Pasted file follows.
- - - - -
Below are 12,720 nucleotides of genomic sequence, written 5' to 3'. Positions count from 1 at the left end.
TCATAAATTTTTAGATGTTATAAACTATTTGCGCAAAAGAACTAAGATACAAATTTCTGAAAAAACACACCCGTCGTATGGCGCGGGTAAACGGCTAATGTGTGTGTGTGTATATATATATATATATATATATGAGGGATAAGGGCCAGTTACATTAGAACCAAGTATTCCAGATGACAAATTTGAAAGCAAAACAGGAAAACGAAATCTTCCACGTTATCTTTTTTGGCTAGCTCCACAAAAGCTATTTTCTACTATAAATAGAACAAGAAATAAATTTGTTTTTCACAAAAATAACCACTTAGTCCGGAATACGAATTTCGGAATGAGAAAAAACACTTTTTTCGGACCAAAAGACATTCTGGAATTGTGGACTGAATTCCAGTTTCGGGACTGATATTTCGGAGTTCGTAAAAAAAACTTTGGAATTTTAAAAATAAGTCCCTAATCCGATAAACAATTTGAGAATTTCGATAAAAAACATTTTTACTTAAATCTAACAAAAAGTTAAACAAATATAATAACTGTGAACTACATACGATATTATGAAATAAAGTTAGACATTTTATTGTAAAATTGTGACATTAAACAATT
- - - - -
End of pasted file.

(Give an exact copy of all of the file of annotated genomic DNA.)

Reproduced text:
Below are 12,720 nucleotides of genomic sequence, written 5' to 3'. Positions count from 1 at the left end.
TCATAAATTTTTAGATGTTATAAACTATTTGCGCAAAAGAACTAAGATACAAATTTCTGAAAAAACACACCCGTCGTATGGCGCGGGTAAACGGCTAATGTGTGTGTGTGTATATATATATATATATATATATGAGGGATAAGGGCCAGTTACATTAGAACCAAGTATTCCAGATGACAAATTTGAAAGCAAAACAGGAAAACGAAATCTTCCACGTTATCTTTTTTGGCTAGCTCCACAAAAGCTATTTTCTACTATAAATAGAACAAGAAATAAATTTGTTTTTCACAAAAATAACCACTTAGTCCGGAATACGAATTTCGGAATGAGAAAAAACACTTTTTTCGGACCAAAAGACATTCTGGAATTGTGGACTGAATTCCAGTTTCGGGACTGATATTTCGGAGTTCGTAAAAAAAACTTTGGAATTTTAAAAATAAGTCCCTAATCCGATAAACAATTTGAGAATTTCGATAAAAAACATTTTTACTTAAATCTAACAAAAAGTTAAACAAATATAATAACTGTGAACTACATACGATATTATGAAATAAAGTTAGACATTTTATTGTAAAATTGTGACATTAAACAATT